Little wonder that two nations who share the world's longest and most active land border (more than a million people cross it every day) seem perpetually at odds. Leaders on both sides, from our Congressional Palace of San Lázaro to Washington's Capitol Hill, can be expected to reject out of hand any vision of a united continent. Driven by fear or experience, hatred or history, common wisdom or common sense, politicians at the extremes in both countries will always seek to keep us forever "distant neighbors" — no matter how much we need each other.
But if my life proves anything, it is that we are not prisoners to our past.
Mexico was a dictatorship, it had always been a dictatorship, and it seemed that Mexico would always be a dictatorship — until people of courage stood up to change that. I think of the 1968 student demonstrators massacred by our government during that year of the Mexico City Olympic Games — of my hero Manuel Clouthier, who went on a hunger strike in 1988 to challenge the electoral fraud of Carlos Salinas — of the freedom fighters who stood beside me when the PRI men stuck a pistol in my belly and demanded a ballot box that was stuffed full of their forgeries. (I gave them back. We also burned a few.)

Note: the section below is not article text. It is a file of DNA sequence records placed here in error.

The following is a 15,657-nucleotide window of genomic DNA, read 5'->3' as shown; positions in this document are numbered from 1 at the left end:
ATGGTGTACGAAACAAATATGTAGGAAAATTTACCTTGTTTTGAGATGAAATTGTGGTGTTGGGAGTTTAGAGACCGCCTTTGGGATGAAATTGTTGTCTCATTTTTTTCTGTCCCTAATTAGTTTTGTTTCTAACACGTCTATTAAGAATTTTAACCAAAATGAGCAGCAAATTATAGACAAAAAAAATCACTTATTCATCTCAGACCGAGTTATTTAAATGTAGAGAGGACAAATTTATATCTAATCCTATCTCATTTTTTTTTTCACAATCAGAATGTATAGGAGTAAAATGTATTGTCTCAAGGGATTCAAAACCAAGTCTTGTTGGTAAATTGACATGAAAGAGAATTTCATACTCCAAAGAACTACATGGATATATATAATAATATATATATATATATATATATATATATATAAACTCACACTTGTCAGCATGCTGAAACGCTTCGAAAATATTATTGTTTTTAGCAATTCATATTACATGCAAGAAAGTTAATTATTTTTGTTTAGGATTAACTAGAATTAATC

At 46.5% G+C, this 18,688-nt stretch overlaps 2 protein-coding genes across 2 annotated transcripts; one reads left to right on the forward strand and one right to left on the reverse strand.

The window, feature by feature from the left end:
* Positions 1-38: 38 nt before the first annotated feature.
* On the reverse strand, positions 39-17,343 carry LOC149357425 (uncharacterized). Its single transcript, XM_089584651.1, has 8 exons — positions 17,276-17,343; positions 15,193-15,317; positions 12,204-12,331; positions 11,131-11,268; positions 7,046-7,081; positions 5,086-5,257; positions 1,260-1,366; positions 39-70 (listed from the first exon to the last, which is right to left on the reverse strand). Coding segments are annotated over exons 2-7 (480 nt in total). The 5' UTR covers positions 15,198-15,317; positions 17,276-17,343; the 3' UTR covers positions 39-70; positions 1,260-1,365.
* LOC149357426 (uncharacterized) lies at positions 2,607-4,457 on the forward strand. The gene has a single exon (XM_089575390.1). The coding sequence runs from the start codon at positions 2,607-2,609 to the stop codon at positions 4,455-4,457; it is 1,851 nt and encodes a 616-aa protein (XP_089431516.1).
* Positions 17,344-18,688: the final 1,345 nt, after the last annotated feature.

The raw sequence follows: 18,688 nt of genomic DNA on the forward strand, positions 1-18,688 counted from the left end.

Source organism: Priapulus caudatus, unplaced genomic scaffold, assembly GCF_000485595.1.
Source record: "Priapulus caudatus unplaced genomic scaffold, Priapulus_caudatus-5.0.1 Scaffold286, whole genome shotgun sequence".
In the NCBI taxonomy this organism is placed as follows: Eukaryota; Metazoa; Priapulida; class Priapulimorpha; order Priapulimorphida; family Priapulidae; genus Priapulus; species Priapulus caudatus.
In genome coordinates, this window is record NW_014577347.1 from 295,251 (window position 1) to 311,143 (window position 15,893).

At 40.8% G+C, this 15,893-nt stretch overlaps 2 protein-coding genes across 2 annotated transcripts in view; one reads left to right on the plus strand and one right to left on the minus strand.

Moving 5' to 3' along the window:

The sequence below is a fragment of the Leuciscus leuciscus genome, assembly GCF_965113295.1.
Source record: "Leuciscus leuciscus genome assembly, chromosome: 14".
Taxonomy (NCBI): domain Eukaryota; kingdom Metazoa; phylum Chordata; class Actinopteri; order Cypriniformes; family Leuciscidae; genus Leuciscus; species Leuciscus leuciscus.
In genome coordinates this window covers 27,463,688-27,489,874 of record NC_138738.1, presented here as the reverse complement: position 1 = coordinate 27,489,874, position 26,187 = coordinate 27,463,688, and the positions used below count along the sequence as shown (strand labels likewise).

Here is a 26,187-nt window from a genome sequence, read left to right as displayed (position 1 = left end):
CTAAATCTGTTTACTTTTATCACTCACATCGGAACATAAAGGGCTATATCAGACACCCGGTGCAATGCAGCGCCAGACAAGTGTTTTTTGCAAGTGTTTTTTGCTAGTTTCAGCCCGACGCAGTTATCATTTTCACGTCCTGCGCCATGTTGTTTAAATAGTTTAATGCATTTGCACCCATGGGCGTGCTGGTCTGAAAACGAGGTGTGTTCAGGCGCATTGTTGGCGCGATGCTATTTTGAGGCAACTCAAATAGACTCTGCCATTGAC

Mine is a good American story. There are love stories of hardy pioneers and defiant ranch women, rifle-toting bandits, elegant Latin beauties. As with any cowboy story, there are fistfights, gunfights, bullfights — even a football game. And like the best American stories, mine offers the hope that any farm boy can grow up to be president of a great democracy.
It is a dream that happens... only in the Americas.
Reprinted by arrangement with Viking, a member of Penguin Group (USA) Inc., from REVOLUTION OF HOPE by Vicente Fox and Rob Allyn. Copyright © 2007 by Viking.